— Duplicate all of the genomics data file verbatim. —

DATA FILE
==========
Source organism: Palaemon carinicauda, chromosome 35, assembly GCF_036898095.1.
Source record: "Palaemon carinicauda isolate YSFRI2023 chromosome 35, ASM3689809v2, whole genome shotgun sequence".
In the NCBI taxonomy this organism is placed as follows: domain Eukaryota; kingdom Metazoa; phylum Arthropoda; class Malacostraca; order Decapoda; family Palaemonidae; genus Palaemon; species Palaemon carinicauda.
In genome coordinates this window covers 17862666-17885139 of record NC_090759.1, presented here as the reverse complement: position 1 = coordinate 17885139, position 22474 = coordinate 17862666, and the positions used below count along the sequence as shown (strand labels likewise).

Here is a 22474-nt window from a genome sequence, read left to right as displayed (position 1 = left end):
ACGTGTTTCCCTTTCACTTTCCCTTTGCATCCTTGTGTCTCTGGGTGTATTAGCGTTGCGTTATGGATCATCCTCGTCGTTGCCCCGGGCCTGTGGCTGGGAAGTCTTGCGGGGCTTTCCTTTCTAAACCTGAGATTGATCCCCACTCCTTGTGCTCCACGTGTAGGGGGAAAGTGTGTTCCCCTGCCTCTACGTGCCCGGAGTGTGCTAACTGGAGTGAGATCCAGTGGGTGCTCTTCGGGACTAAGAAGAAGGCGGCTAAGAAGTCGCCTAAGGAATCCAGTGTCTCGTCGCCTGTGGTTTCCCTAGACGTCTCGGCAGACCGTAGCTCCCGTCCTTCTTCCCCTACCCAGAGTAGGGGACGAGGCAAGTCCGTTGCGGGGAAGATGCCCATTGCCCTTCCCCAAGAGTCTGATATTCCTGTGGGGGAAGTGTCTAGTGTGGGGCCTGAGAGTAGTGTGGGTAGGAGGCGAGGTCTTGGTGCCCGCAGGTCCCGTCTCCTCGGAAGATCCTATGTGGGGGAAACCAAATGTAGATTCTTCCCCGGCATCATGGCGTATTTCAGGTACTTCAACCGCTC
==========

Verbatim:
Source organism: Palaemon carinicauda, chromosome 35, assembly GCF_036898095.1.
Source record: "Palaemon carinicauda isolate YSFRI2023 chromosome 35, ASM3689809v2, whole genome shotgun sequence".
In the NCBI taxonomy this organism is placed as follows: domain Eukaryota; kingdom Metazoa; phylum Arthropoda; class Malacostraca; order Decapoda; family Palaemonidae; genus Palaemon; species Palaemon carinicauda.
In genome coordinates this window covers 17862666-17885139 of record NC_090759.1, presented here as the reverse complement: position 1 = coordinate 17885139, position 22474 = coordinate 17862666, and the positions used below count along the sequence as shown (strand labels likewise).

Here is a 22474-nt window from a genome sequence, read left to right as displayed (position 1 = left end):
ACGTGTTTCCCTTTCACTTTCCCTTTGCATCCTTGTGTCTCTGGGTGTATTAGCGTTGCGTTATGGATCATCCTCGTCGTTGCCCCGGGCCTGTGGCTGGGAAGTCTTGCGGGGCTTTCCTTTCTAAACCTGAGATTGATCCCCACTCCTTGTGCTCCACGTGTAGGGGGAAAGTGTGTTCCCCTGCCTCTACGTGCCCGGAGTGTGCTAACTGGAGTGAGATCCAGTGGGTGCTCTTCGGGACTAAGAAGAAGGCGGCTAAGAAGTCGCCTAAGGAATCCAGTGTCTCGTCGCCTGTGGTTTCCCTAGACGTCTCGGCAGACCGTAGCTCCCGTCCTTCTTCCCCTACCCAGAGTAGGGGACGAGGCAAGTCCGTTGCGGGGAAGATGCCCATTGCCCTTCCCCAAGAGTCTGATATTCCTGTGGGGGAAGTGTCTAGTGTGGGGCCTGAGAGTAGTGTGGGTAGGAGGCGAGGTCTTGGTGCCCGCAGGTCCCGTCTCCTCGGAAGATCCTATGTGGGGGAAACCAAATGTAGATTCTTCCCCGGCATCATGGCGTATTTCAGGTACTTCAACCGCTC